I received 1,000 spams yesterday. The day before, I received 1,000 spams. In the past month, I've gotten over 30,000 spams, some of them, seemingly, from me. You see, I own and manage several websites, so all the spam that's randomly sent to these domains is forwarded to me. I've likely been the target of millions over the past couple of years, thankfully most of them identified by my anti-spam software before they reached my inbox.
I used to try to identify the sources of these spams by sleuthing around their DNS records and googling any contact information they had, but after a few run-ins with spam gangs, I've given up the fight and simply delete the noxious e-mails.
When I filter through my spams at the end of the day, to make sure a "real" email hasn't gotten mixed in with the rubbish, I find myself at various states of discontent, ranging from angry indignation to mere annoyance.
Sometimes I have the sense to remember what I've learned about emotions during times like these. Carolyn McCulley, drawing from the work of Dr. David Powlison, wrote:
The circumstances of our lives simply reveal what's taken root in our hearts. When pressed, we either ooze the fruit of the Spirit or the fruit of sin.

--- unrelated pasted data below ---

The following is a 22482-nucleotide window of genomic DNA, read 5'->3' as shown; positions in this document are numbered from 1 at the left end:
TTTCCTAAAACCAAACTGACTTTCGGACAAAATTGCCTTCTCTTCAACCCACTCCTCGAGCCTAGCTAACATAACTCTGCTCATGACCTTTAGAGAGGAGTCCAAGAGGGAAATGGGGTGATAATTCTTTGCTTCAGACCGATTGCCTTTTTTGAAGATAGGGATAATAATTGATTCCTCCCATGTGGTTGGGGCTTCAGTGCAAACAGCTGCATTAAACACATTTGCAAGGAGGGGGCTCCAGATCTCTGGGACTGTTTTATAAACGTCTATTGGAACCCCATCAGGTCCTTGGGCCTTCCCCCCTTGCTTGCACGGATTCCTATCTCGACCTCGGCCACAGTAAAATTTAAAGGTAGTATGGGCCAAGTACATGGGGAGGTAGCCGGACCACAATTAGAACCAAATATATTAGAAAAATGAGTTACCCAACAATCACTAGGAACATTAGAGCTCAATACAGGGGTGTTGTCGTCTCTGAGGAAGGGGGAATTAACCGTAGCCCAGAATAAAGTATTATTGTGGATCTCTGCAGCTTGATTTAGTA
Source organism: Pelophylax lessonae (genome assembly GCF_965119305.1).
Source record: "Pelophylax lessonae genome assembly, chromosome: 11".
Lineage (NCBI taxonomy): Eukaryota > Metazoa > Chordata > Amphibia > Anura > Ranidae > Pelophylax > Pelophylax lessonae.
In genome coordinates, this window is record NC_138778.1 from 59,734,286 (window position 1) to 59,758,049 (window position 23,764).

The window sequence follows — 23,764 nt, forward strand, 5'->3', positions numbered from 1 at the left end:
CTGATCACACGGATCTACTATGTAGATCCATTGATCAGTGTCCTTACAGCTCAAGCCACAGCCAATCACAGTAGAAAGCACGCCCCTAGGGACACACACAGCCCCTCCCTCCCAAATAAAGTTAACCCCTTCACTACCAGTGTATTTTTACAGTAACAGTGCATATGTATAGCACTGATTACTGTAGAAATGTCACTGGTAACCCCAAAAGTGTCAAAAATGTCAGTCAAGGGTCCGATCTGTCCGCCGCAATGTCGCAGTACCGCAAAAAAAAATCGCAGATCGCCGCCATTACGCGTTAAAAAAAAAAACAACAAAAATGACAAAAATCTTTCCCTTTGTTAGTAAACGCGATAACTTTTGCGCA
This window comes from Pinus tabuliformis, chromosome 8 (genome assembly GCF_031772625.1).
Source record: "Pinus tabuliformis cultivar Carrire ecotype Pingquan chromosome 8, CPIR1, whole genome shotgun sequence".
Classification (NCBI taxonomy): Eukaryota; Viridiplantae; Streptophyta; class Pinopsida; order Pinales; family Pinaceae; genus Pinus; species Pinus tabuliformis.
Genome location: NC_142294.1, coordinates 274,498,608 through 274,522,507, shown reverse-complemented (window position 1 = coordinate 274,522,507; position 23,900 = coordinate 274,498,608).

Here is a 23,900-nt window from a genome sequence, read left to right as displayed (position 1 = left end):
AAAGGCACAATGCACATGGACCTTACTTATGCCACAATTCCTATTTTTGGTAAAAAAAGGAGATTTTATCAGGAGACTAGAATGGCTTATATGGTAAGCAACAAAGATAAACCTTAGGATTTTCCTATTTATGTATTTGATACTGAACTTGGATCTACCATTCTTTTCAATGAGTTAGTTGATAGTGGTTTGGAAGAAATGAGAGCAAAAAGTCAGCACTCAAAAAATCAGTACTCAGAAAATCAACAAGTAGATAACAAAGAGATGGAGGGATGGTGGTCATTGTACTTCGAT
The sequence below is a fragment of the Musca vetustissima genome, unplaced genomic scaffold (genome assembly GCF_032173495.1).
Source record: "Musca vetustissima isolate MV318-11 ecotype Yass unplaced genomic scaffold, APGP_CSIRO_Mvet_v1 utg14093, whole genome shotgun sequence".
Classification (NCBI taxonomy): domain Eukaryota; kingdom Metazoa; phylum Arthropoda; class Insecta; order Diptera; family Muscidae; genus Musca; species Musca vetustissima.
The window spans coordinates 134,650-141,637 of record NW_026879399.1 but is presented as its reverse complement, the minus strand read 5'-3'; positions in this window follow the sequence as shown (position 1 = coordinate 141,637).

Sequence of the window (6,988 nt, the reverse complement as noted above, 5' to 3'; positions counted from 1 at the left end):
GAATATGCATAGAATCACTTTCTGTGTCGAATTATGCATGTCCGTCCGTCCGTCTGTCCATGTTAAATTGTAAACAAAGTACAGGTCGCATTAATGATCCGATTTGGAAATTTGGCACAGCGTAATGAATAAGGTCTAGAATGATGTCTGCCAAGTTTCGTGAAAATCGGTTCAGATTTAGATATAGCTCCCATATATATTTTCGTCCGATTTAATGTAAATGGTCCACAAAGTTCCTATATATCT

My being spammed either by chance or by vindictive spam gangs does not cause my sinful anger, but merely acts to bring it to the surface. The spams provide me a daily opportunity to see what's going on in my heart. They show me that it can be a pretty dark place.
And that provokes me to turn from the computer monitor and turn to the Lord, asking forgiveness for the arrogant attitude that "I don't deserve to be inconvenienced by this," and for help in dealing with the anger that too easily rises to the surface at the first sight of "VkAGRA" or "Finest Watch Replica."
May what the spammers mean for evil be turned around and used by God for good. May their spams provide a helpful view into my heart, and may I be reminded that though I deserve much worse than mere spam, I'm the recipient of the amazing grace of God.